One thing I am already learning by playing this ”silent” role is how advantageous it is to run the blocking in my head, or in fact, even physically, when going over a script by myself.
This is not a totally new concept to me, as I try to visualize my blocking in my head during the early stages of a rehearsal. Yet it is usually done at an expedited pace, in order to get to the lines. (The lines being the main thing I am committing to memory when I am on my own at home when I am in a show.) Yet with this show, 85% of what I will be doing will be blocking based. Because of this, I have been reading the block directions extra carefully, and have been running through them physically in my room, when applicable. The result is that the blocking and movements are becoming more natural to me earlier in the process.
I think I shall adopt this method to a deeper degree in future productions. Instead of just visualizing what I have to do, I can see the benefits of actually moving about as I review my script in the privacy of my own room. I do not have to wait until I am on stage to do so. While there is a limit to doing this depending on how sweeping the blocking of any given show is, practicing the crosses and sit-downs and such while committing lines to memory in future shows just may help me commit both to memory sooner.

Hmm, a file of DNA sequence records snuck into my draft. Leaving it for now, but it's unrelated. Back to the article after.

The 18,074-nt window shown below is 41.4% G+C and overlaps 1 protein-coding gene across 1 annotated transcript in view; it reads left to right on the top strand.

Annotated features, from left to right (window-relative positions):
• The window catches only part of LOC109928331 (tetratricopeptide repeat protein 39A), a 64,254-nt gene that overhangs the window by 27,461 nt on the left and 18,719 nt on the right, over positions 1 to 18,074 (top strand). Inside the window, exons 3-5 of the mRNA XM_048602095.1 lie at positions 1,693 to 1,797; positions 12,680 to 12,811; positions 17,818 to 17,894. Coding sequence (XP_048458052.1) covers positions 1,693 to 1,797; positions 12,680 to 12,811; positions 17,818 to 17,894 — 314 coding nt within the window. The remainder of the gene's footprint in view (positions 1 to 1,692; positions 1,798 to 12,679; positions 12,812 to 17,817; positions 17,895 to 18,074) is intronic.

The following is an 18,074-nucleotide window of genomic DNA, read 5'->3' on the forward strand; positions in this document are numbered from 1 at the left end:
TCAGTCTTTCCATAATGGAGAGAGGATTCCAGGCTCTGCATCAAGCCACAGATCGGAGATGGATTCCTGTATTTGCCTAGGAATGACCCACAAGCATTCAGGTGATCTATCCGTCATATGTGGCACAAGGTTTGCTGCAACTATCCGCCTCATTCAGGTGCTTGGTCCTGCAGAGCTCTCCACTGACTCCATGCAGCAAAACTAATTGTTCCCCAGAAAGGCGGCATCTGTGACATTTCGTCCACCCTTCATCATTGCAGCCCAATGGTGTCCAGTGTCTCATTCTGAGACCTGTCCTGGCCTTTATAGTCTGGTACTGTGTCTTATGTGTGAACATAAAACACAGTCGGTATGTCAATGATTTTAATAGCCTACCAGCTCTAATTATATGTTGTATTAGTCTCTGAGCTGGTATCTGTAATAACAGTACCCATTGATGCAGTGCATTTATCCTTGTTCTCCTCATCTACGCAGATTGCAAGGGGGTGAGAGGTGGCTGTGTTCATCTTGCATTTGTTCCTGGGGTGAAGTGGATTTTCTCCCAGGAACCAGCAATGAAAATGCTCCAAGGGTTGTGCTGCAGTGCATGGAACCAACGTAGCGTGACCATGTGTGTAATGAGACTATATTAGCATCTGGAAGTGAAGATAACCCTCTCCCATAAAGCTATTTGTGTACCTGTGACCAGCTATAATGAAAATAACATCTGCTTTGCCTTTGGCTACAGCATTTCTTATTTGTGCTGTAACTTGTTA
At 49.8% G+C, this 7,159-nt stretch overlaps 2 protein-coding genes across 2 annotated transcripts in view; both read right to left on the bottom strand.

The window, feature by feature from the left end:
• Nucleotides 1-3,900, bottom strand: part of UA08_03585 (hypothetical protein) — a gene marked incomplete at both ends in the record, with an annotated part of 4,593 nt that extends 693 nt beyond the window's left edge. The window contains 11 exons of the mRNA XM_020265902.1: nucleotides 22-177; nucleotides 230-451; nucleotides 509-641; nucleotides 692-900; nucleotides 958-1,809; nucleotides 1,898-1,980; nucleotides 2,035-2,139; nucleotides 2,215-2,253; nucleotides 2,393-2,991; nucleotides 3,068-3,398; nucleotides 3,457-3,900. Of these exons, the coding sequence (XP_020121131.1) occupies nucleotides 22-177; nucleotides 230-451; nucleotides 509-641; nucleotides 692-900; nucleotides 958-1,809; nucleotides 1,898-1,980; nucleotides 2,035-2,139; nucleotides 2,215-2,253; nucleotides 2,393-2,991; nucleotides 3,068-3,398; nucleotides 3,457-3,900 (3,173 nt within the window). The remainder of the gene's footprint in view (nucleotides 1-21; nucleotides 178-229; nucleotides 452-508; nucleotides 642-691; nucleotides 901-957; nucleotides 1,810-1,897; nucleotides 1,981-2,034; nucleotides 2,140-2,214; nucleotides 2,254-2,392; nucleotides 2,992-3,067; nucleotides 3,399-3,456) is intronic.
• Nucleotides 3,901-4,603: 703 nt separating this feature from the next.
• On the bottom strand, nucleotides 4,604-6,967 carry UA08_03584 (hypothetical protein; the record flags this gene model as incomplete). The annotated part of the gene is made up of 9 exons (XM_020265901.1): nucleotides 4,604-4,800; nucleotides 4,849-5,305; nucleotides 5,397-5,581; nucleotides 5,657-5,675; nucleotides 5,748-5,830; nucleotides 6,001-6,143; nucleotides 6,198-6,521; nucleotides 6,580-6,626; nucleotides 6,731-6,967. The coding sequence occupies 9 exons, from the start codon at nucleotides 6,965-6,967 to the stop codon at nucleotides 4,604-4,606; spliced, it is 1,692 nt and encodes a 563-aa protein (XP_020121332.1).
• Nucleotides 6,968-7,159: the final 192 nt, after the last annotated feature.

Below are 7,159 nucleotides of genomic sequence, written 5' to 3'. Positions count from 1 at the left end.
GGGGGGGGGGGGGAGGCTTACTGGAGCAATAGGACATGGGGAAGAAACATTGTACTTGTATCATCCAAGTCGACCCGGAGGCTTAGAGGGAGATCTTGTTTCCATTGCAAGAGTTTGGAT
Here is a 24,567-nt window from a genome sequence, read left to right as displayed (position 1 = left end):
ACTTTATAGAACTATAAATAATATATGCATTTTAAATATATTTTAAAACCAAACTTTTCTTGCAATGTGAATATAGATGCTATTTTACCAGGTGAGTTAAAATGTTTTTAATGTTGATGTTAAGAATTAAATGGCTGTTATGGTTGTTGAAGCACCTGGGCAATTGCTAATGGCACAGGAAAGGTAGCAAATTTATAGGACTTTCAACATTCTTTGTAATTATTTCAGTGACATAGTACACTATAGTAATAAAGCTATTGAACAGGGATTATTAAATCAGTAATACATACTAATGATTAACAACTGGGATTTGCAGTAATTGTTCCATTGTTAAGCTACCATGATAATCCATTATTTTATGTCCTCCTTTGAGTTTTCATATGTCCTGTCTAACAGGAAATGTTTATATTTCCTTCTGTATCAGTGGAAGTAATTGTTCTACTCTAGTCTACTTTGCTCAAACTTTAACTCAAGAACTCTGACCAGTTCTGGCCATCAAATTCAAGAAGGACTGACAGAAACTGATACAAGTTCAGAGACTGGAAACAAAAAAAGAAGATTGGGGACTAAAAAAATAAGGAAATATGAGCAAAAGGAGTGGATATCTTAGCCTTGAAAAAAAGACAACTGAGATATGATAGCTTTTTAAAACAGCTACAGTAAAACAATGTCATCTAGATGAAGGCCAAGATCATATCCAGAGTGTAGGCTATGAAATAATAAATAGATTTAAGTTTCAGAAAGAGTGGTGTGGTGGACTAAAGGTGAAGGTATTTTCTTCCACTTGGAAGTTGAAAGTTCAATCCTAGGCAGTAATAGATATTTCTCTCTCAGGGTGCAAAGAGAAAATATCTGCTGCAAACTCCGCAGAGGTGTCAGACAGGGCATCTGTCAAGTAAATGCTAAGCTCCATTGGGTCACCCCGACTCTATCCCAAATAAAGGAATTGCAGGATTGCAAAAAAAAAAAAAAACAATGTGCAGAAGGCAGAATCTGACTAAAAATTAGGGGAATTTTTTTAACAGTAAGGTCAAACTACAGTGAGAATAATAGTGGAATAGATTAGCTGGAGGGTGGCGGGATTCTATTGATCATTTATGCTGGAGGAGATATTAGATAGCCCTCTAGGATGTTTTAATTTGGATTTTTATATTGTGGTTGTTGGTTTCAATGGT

I realize that block often changes, even when dialogue doesn’t. Nevertheless, a development of muscle memory that is tied in intimately with the delivery of my non-lines in this play is giving providing me with obvious benefits. I therefore conclude that adapting the method for use in plays where I have to know lines would behoove me.
And so the learning and evolving in the craft continues. One reason I love the theatre. You never perfect the art. You just continually evolve. Particularly when something that should have been obvious all along suddenly strikes you as being useful. (Such as the case with me and this concept.